Passionate scientist, breakthrough researcher and GMS faculty member John H. Schwartz, M.D. is now the Director of the renowned M.D./Ph.D. program. Dr. Schwartz’ enthusiasm for science has propelled him through a prolific career in the medical sciences field – with Boston University (BU) at its center. From his undergraduate degree in biology to his current position at GMS as a professor of medicine and member of the renal section at Boston University School of Medicine (BUSM), Dr. Schwartz has long been actively involved in the promotion of programs for his fellow scientists and students at BU. Now, as newly appointed Director of the M.D./Ph.D. program, Dr. Schwartz applies this same energy, continually striving to make the program more robust and enriching.
The M.D./Ph.D. program was already significantly strengthened in 2008 when GMS committed itself to providing M.D./Ph.D. students with full funding. This new standard for financial support, which continues to this day, ensures students complete tuition remission as well as stipends for living expenses during their graduate study years. As Director, Dr. Schwartz also works to make it possible for M.D./Ph.D. students to participate in special meetings, seminars and a retreat as well as in national conferences that focus on physician scientist training. To allow for these types of activities and to increase selectivity, the number of students supported in the M.D./Ph.D. program has been reduced to eight per year.
By training scientists in the M.D./Ph.D. program and acting as program Director, Dr. Schwartz aims to nurture and mold leaders in biomedical research and clinical practice. He maintains the philosophy that the clinical encounter is central in the generation of relevant questions that can be best explored by scientific methodology – and therefore central in producing effective physician-scientists. For this reason, the M.D./Ph.D. program emphasizes a balance between clinical and scientific training.
Dr. Schwartz grew up in Fall River, Ma. As an undergraduate at Boston University, he became interested in basic research and was involved in a National Science Foundation sponsorship program for undergraduates. He went on to earn his M.D. at the New York University School of Medicine and train in the laboratory of Dr. Philip Steinmetz at Harvard Medical School. He also completed a residency in Integral Medicine at the Beth Israel Hospital in Boston and post doctoral fellowship in Nephrology. In 1971, he became a staff member of the renal unit at the Walter Reed Army Institute of Research, eventually acting as chief of the unit from 1973 to 1977. Dr. Schwartz also acts as a mentor to physician scientists at GMS.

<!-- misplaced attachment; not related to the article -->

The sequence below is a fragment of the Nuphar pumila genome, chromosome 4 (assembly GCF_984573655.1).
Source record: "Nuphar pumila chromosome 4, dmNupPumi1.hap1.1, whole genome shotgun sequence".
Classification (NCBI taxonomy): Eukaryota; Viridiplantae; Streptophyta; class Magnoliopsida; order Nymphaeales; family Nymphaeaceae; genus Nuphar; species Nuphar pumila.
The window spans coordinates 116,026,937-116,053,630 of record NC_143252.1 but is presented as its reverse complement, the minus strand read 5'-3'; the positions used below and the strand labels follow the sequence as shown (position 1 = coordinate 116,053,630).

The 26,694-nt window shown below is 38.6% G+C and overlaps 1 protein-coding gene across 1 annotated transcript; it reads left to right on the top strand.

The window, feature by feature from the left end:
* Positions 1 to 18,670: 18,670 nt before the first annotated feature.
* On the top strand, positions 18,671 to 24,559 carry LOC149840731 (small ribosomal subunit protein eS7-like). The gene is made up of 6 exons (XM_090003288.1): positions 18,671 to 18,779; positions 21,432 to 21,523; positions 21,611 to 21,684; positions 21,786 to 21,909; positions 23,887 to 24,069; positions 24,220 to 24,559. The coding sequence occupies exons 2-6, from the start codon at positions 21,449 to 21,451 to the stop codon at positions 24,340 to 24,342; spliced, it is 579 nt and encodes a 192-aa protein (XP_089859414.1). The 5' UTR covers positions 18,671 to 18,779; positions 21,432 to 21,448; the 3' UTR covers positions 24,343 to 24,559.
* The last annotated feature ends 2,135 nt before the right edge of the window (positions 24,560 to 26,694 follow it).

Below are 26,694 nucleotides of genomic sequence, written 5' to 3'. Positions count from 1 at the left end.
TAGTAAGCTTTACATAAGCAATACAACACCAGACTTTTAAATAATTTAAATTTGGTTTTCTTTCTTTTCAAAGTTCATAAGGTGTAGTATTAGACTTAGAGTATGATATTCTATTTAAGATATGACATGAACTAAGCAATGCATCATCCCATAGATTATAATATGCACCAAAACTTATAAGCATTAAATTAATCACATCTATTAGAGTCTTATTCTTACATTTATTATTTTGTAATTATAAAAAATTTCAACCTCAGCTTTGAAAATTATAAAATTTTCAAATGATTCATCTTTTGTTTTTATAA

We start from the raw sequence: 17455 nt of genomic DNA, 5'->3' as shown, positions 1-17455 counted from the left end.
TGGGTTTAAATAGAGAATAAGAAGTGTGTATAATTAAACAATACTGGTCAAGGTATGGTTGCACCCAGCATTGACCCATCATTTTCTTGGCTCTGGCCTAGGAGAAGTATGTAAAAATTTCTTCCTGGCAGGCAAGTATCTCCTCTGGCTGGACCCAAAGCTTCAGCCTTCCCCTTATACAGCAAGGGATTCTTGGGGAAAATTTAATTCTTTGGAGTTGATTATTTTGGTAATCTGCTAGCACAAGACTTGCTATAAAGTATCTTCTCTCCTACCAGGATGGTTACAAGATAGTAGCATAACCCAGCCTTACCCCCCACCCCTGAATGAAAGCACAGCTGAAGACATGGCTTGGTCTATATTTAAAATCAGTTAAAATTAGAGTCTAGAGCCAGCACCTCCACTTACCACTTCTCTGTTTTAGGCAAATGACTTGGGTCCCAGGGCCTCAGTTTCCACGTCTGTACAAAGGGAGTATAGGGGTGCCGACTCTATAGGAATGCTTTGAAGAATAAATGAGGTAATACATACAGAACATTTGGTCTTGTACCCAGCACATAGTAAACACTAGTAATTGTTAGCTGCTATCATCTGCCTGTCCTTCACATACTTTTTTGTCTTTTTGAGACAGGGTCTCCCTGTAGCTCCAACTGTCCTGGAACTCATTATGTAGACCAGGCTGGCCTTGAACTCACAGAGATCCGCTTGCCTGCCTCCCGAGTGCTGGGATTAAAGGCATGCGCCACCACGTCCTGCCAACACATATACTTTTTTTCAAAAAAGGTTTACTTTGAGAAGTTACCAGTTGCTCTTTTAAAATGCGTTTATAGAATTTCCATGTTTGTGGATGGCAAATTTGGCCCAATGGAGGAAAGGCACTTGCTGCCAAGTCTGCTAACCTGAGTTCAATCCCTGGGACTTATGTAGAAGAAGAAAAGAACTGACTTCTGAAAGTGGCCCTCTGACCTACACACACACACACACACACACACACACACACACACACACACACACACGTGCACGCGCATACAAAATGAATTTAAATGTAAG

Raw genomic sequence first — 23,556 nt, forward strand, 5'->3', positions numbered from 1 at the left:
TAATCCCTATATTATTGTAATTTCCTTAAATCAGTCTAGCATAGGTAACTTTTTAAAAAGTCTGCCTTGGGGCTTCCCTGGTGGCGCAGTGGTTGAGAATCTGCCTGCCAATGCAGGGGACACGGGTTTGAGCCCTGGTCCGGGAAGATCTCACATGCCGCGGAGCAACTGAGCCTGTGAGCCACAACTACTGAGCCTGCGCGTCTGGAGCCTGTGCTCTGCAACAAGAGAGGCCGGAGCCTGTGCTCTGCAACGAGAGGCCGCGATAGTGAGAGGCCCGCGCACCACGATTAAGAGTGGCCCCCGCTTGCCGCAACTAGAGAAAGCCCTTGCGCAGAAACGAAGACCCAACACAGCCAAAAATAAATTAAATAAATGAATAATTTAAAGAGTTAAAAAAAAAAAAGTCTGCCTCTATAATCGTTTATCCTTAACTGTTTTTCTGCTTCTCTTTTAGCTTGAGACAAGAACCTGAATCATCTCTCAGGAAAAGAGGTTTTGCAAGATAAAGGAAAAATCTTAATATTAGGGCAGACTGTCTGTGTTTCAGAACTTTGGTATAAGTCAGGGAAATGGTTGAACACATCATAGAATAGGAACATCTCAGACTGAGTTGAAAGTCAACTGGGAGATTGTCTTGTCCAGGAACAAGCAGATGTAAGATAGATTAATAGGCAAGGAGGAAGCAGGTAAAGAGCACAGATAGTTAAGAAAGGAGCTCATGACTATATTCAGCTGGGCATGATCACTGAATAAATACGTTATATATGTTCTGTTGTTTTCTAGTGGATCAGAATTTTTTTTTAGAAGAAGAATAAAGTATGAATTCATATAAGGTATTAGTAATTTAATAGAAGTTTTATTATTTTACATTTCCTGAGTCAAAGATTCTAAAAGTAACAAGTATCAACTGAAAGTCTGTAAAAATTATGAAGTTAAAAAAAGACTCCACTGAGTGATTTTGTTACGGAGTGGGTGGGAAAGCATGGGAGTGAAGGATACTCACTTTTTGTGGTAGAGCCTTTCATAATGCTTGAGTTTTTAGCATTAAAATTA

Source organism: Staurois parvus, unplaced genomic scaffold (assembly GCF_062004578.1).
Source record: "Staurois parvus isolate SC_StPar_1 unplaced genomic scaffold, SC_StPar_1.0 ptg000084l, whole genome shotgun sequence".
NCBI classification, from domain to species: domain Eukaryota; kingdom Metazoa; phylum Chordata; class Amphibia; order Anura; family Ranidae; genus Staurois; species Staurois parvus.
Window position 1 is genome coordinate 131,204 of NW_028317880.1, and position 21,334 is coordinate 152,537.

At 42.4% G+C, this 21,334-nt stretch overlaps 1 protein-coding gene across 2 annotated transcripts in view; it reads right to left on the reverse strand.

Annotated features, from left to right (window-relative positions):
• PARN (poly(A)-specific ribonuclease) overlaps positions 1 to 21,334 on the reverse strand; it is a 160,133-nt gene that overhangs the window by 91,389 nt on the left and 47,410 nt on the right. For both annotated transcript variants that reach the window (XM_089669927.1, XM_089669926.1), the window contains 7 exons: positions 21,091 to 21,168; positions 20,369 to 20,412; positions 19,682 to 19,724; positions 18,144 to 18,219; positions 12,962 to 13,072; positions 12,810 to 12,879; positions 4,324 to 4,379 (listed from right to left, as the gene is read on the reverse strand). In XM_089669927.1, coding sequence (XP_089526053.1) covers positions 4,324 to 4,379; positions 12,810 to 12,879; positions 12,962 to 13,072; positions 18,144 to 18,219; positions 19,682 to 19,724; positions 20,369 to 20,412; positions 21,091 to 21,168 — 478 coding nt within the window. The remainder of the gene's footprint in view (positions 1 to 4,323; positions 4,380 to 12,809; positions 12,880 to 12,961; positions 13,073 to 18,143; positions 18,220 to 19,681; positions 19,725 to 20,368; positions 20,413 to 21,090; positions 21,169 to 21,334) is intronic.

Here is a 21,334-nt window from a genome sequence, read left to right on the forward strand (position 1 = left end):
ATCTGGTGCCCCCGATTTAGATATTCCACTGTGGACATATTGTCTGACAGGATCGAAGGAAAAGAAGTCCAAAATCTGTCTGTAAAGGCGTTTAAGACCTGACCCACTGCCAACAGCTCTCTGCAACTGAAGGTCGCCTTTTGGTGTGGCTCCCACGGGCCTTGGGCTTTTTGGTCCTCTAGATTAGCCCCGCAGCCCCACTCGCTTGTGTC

Dr. Schwartz has made research contributions (link out) in a number of areas including the cellular regulation of H+ transport in renal epithelia, coupling in excitable cells and pathogenesis of acute renal failure. His research is supported by grants from NIH.
Dr. Schwartz’s Research Activities:
Control Mechanisms of Acid Secretion
Renal inner medullary collecting duct cells transport protons, mediated by an H+-ATPase, and H2O, mediated by aquaporin-2 (AQP2) across their apical membrane. In our cultured line of IMCD cells, as in the kidney both of these processes are controlled by regulated exocytic insertion and endocytic retrieval of vesicles that carry either an H+-ATPase or AQP2 as cargo in their membranes, but not both. The targeting and fusion of these vesicles to the apical membrane may be mediated by SNARE proteins, the same proteins that mediate exocytosis at the synaptic membrane. However, despite the similarity of the postulated targeting-fusion system, exocytosis of H+-ATPase and AQP2 are independently regulated. Our group is evaluating how a polar renal epithelial cell target two distinct cargo-laden vesicles to the apical membrane utilizing similar docking-fusion proteins. We propose the following hypotheses which will be the focus of our current studies: 1) the minimal machinery, the SNAREpin, required for targeting and fusion of H+-ATPase or AQP2 vesicle subtypes to the apical membrane consists of a distinct set of v & t-SNAREs; 2) the cargo proteins (H+-ATPase and AQP2), per se, participate in the regulation, targeting and exocytic insertion of their carrier vesicles and 3) regulated exocytosis of these vesicles is not only initiated but proceeds by different signal cascades that modify (phosphorylate) dissimilar proteins in either the vesicles or target (apical) membrane.
Gene Expression Associated with Acute Renal Injury – Cellular Mechanisms of Injury in Acute Renal Failure
Although ischemia is a common cause of acute renal failure (ARF), the cellular pathogenesis of injury is unknown and no therapeutic interventions presently exist. Recent investigations in Dr. Borkan’s and other laboratories have suggest that the kidney in vivo and cultured cells in vitro respond to ischemia by producing a host of “stress proteins”. These proteins include the heat stress proteins (HSPs), well-known “cell protectants” that may be capable of preventing or ameliorating acute renal failure if increased prior to the insult. Current studies are intended to quantify the protection afforded by HSP 70 by selectively manipulating the content of the wild type hsp70 and several of its well-characterized mutants. This model system is being used to dissect the potential mechanisms by which HSPs protect the cell from ischemic injury. We are presently investigating the interaction between hsp70 and members of the BCL2 family, as well as identifying the events that result in mitochondrial membrane injury, a key step in triggering the apoptotic cascade that results in cell death.